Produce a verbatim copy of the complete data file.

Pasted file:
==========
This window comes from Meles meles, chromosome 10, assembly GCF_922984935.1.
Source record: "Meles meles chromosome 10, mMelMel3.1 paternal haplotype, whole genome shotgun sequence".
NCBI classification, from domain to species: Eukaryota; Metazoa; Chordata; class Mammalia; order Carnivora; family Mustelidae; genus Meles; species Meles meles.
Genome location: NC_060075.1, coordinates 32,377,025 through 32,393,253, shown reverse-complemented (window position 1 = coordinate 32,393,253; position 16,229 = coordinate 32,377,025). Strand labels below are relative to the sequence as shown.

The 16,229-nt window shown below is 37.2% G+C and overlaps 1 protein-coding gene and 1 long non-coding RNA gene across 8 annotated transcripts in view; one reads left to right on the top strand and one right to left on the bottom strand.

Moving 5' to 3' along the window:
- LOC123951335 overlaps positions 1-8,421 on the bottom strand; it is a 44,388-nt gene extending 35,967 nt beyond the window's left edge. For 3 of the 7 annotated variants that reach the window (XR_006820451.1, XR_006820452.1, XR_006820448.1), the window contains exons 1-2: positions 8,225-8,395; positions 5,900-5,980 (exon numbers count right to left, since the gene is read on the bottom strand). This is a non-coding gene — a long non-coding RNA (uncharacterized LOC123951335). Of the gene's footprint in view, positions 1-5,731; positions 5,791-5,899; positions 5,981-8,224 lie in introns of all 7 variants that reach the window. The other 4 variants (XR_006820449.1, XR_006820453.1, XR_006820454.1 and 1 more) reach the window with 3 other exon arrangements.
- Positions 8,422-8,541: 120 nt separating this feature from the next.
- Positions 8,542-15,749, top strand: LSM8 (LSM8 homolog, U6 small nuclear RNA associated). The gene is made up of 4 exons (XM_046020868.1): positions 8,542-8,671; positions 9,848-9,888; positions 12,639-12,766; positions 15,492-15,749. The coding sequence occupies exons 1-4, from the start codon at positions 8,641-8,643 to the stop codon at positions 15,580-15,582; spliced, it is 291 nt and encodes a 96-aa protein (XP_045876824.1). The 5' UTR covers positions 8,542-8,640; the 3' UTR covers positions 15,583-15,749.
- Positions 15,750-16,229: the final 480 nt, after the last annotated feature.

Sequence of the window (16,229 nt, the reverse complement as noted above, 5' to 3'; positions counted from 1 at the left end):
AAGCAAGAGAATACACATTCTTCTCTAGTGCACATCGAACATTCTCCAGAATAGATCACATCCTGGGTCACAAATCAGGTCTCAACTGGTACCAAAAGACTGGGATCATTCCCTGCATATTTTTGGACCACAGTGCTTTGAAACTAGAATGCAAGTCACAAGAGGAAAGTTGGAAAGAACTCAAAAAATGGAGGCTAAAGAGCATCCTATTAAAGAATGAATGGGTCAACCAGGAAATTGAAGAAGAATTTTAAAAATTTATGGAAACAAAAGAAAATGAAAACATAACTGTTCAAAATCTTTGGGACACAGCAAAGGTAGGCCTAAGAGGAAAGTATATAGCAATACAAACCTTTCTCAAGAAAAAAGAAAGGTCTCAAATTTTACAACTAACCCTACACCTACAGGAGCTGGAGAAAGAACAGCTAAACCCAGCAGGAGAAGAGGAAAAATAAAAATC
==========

This window comes from Meles meles, chromosome 10, assembly GCF_922984935.1.
Source record: "Meles meles chromosome 10, mMelMel3.1 paternal haplotype, whole genome shotgun sequence".
NCBI classification, from domain to species: Eukaryota; Metazoa; Chordata; class Mammalia; order Carnivora; family Mustelidae; genus Meles; species Meles meles.
Genome location: NC_060075.1, coordinates 32,377,025 through 32,393,253, shown reverse-complemented (window position 1 = coordinate 32,393,253; position 16,229 = coordinate 32,377,025). Strand labels below are relative to the sequence as shown.

The 16,229-nt window shown below is 37.2% G+C and overlaps 1 protein-coding gene and 1 long non-coding RNA gene across 8 annotated transcripts in view; one reads left to right on the top strand and one right to left on the bottom strand.

Moving 5' to 3' along the window:
- LOC123951335 overlaps positions 1-8,421 on the bottom strand; it is a 44,388-nt gene extending 35,967 nt beyond the window's left edge. For 3 of the 7 annotated variants that reach the window (XR_006820451.1, XR_006820452.1, XR_006820448.1), the window contains exons 1-2: positions 8,225-8,395; positions 5,900-5,980 (exon numbers count right to left, since the gene is read on the bottom strand). This is a non-coding gene — a long non-coding RNA (uncharacterized LOC123951335). Of the gene's footprint in view, positions 1-5,731; positions 5,791-5,899; positions 5,981-8,224 lie in introns of all 7 variants that reach the window. The other 4 variants (XR_006820449.1, XR_006820453.1, XR_006820454.1 and 1 more) reach the window with 3 other exon arrangements.
- Positions 8,422-8,541: 120 nt separating this feature from the next.
- Positions 8,542-15,749, top strand: LSM8 (LSM8 homolog, U6 small nuclear RNA associated). The gene is made up of 4 exons (XM_046020868.1): positions 8,542-8,671; positions 9,848-9,888; positions 12,639-12,766; positions 15,492-15,749. The coding sequence occupies exons 1-4, from the start codon at positions 8,641-8,643 to the stop codon at positions 15,580-15,582; spliced, it is 291 nt and encodes a 96-aa protein (XP_045876824.1). The 5' UTR covers positions 8,542-8,640; the 3' UTR covers positions 15,583-15,749.
- Positions 15,750-16,229: the final 480 nt, after the last annotated feature.

Sequence of the window (16,229 nt, the reverse complement as noted above, 5' to 3'; positions counted from 1 at the left end):
AAGCAAGAGAATACACATTCTTCTCTAGTGCACATCGAACATTCTCCAGAATAGATCACATCCTGGGTCACAAATCAGGTCTCAACTGGTACCAAAAGACTGGGATCATTCCCTGCATATTTTTGGACCACAGTGCTTTGAAACTAGAATGCAAGTCACAAGAGGAAAGTTGGAAAGAACTCAAAAAATGGAGGCTAAAGAGCATCCTATTAAAGAATGAATGGGTCAACCAGGAAATTGAAGAAGAATTTTAAAAATTTATGGAAACAAAAGAAAATGAAAACATAACTGTTCAAAATCTTTGGGACACAGCAAAGGTAGGCCTAAGAGGAAAGTATATAGCAATACAAACCTTTCTCAAGAAAAAAGAAAGGTCTCAAATTTTACAACTAACCCTACACCTACAGGAGCTGGAGAAAGAACAGCTAAACCCAGCAGGAGAAGAGGAAAAATAAAAATC